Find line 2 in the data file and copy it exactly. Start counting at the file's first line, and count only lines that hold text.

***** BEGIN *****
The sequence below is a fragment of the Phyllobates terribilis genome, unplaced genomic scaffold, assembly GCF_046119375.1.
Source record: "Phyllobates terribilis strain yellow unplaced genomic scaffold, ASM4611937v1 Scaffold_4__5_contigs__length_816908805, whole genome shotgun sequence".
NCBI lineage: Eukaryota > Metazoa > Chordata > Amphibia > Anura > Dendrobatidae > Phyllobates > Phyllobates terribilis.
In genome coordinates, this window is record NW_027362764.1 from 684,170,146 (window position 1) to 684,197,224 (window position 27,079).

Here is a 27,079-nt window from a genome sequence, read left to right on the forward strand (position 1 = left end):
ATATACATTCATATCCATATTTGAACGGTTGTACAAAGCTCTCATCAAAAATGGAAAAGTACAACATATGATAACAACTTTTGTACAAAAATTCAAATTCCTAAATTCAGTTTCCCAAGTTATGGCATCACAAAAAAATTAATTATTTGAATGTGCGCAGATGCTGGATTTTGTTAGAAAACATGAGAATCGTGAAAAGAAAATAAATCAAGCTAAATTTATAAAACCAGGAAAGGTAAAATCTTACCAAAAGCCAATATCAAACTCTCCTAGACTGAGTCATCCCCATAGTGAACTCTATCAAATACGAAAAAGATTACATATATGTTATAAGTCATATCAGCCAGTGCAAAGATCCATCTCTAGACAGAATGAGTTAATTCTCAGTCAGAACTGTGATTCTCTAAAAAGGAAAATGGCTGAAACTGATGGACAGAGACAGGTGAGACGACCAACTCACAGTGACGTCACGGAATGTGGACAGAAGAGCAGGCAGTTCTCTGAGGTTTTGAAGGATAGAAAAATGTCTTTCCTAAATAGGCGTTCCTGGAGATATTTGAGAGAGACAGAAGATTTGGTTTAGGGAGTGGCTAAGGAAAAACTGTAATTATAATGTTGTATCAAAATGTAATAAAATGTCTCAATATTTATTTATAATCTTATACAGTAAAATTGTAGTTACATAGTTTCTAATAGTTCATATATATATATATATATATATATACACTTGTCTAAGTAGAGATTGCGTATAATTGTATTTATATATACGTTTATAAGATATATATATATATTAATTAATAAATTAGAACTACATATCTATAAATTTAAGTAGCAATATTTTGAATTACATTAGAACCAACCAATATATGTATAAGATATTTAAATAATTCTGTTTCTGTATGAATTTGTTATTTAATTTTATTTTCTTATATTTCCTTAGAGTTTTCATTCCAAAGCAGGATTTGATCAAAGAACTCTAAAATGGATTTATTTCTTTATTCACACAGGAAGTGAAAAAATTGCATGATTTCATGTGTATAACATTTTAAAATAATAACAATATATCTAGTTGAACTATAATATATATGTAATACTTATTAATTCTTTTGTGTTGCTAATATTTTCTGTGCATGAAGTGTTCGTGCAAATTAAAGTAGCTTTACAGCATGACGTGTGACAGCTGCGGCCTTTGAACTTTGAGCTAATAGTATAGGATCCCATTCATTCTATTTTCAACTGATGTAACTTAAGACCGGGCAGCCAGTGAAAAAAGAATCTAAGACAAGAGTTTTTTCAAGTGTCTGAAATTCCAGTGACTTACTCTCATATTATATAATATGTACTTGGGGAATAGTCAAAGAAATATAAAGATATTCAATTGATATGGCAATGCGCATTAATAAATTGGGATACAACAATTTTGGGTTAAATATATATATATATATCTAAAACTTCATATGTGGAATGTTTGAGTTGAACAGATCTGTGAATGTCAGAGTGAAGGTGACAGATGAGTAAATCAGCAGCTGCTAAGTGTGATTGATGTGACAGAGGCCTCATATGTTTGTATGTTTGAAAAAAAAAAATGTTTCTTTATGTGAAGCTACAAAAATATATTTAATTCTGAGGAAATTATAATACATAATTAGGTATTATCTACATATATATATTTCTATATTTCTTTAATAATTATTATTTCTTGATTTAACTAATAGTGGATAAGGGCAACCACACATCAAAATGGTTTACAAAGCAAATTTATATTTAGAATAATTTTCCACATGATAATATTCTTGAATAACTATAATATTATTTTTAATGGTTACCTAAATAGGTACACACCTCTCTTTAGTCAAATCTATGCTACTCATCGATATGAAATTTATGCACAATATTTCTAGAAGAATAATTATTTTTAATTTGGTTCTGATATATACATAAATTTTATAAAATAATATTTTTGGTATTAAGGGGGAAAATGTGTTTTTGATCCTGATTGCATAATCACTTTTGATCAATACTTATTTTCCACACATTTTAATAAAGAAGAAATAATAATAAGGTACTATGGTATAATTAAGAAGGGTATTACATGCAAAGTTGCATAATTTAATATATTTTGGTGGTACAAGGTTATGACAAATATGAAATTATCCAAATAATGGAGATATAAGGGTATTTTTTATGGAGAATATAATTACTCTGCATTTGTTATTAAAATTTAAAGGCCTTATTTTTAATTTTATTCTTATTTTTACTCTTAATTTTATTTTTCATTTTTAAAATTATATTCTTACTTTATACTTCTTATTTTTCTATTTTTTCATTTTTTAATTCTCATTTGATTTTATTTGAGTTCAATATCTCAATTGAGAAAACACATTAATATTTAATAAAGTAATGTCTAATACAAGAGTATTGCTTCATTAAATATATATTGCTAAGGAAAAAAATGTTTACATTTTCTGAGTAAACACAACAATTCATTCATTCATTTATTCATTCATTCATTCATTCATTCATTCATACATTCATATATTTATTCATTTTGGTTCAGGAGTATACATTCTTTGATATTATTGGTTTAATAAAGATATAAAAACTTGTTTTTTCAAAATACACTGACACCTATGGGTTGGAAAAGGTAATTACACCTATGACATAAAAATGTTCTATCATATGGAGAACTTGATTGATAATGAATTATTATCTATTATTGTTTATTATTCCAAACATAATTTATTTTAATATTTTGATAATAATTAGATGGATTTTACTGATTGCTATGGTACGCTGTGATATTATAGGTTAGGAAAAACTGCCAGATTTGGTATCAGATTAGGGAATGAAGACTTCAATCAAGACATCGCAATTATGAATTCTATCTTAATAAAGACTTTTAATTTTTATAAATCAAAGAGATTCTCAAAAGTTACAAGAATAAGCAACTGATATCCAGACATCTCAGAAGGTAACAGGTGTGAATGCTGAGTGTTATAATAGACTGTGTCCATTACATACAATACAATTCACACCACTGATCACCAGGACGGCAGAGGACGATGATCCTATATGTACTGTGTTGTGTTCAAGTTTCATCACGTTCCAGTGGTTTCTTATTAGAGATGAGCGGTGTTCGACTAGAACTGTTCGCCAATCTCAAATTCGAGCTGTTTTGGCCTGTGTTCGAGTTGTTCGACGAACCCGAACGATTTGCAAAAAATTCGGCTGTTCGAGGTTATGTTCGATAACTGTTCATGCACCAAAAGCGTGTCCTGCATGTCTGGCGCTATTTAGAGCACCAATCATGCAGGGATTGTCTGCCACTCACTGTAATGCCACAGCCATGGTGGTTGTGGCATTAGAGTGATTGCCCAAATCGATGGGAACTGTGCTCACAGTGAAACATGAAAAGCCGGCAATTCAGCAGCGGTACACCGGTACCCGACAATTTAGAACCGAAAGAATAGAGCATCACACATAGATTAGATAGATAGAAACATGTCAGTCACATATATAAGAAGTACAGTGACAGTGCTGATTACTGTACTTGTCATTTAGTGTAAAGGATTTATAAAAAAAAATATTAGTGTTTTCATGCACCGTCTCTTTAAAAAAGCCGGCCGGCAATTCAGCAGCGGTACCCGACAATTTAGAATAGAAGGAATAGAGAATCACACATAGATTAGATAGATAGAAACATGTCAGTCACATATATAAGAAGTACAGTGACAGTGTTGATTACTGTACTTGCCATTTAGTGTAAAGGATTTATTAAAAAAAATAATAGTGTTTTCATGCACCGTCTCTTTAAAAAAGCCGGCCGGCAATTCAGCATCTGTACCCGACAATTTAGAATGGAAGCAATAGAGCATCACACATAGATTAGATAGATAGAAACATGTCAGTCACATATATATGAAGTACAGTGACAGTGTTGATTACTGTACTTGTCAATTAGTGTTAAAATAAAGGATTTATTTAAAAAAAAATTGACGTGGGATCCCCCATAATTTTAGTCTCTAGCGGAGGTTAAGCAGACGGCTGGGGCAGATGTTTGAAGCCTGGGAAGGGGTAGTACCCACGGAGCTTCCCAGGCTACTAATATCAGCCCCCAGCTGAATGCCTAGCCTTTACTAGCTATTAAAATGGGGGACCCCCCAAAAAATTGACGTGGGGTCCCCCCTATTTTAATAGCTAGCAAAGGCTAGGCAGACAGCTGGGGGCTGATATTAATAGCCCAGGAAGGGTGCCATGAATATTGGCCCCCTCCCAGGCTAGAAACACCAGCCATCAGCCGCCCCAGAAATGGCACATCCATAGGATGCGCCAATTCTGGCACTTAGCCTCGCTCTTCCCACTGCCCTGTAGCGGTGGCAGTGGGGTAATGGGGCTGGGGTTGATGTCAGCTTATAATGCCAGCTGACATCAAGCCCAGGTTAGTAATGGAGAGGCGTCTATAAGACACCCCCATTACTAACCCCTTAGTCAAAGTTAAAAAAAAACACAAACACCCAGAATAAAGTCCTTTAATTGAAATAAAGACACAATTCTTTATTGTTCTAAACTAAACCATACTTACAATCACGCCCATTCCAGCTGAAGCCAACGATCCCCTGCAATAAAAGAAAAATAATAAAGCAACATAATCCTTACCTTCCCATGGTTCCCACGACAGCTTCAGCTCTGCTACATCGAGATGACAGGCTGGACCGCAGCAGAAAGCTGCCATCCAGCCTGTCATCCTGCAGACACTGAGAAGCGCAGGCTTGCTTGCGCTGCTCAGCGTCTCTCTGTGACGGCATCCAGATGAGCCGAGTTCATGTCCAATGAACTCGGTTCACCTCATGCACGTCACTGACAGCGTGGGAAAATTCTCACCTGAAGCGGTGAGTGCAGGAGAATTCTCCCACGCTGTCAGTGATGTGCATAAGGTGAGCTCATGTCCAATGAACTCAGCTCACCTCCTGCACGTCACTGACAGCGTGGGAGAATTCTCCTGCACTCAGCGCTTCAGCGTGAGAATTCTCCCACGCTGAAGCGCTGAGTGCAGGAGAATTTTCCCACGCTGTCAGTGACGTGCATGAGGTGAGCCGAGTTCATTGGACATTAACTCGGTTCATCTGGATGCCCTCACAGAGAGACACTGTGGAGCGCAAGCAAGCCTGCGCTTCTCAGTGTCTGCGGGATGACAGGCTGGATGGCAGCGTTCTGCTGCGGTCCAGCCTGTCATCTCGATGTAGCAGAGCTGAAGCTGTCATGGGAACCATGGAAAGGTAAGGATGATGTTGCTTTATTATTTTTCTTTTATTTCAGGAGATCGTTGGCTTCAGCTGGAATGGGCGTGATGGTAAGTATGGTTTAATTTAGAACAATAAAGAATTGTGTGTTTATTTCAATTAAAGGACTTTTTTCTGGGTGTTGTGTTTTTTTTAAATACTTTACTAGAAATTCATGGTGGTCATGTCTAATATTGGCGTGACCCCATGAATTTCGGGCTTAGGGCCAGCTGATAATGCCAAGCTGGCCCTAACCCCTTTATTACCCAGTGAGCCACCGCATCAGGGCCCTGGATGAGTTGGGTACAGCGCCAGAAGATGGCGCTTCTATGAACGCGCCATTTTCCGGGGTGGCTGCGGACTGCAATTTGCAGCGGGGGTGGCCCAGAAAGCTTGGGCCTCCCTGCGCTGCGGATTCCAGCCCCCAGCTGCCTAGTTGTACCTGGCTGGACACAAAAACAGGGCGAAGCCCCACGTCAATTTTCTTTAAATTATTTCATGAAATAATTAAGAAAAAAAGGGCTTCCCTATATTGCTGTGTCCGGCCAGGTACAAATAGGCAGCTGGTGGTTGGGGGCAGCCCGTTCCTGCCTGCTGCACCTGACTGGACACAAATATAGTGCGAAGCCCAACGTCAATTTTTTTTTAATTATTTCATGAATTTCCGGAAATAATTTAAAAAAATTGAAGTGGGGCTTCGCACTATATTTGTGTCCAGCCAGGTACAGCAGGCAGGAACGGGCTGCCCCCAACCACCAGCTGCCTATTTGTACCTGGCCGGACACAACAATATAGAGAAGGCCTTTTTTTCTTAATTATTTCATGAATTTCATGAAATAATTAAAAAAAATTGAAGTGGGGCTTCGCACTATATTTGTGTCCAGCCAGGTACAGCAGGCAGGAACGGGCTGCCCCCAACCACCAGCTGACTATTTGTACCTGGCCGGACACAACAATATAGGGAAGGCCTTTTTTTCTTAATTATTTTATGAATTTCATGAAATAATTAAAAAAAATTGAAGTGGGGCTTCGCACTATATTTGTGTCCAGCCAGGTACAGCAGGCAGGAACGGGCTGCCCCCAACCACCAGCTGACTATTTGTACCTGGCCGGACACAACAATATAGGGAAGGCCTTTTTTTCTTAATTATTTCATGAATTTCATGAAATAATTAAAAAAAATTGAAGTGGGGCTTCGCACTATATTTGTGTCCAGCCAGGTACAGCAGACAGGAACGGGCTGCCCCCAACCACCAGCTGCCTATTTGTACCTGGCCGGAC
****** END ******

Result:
Source record: "Phyllobates terribilis strain yellow unplaced genomic scaffold, ASM4611937v1 Scaffold_4__5_contigs__length_816908805, whole genome shotgun sequence".